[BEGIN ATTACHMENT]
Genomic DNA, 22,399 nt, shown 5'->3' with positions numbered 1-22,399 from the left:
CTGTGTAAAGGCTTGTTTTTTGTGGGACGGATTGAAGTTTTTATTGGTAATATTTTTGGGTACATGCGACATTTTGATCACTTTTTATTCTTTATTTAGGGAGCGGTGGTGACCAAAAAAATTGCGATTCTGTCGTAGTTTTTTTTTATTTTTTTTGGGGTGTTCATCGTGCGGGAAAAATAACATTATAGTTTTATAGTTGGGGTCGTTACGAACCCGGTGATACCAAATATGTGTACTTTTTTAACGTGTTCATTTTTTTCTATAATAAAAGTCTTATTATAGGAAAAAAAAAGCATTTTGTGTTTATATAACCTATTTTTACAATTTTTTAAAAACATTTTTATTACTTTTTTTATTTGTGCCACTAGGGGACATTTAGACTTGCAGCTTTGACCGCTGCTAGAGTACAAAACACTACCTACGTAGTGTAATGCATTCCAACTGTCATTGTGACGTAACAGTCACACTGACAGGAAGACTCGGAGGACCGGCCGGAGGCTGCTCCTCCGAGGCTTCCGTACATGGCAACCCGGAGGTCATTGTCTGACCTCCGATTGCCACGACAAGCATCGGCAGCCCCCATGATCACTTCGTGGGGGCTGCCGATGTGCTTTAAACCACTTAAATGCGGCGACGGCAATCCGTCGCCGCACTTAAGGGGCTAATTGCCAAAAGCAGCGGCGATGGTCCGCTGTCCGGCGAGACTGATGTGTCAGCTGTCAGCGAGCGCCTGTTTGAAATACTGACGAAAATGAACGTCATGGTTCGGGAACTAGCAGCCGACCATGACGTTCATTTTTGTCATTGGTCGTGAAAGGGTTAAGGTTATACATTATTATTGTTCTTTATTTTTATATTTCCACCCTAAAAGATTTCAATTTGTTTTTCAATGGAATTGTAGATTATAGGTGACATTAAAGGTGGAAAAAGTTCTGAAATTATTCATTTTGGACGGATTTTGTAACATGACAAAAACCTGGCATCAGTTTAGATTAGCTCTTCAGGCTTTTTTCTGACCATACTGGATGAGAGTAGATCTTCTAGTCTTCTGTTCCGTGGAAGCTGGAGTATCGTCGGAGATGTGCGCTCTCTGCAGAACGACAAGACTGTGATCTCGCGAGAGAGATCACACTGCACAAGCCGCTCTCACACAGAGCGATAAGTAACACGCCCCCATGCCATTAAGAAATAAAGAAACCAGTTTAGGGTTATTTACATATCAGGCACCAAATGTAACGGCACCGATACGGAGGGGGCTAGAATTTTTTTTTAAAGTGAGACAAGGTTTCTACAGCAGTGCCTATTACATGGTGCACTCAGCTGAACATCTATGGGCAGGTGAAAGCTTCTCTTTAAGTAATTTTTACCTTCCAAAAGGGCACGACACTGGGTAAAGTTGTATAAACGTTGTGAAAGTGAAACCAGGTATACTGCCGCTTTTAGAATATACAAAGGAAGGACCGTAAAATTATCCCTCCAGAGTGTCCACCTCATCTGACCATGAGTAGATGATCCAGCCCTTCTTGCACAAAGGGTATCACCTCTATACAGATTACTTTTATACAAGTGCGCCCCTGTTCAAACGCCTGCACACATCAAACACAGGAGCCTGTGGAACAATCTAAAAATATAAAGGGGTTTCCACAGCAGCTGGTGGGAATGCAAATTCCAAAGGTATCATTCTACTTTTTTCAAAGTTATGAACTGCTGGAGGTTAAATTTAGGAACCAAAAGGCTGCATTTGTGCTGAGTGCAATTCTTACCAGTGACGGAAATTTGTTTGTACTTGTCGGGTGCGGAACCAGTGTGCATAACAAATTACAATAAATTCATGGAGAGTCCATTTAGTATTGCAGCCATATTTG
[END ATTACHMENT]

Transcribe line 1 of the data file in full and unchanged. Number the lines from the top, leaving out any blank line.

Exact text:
Genomic DNA, 22,399 nt, shown 5'->3' with positions numbered 1-22,399 from the left: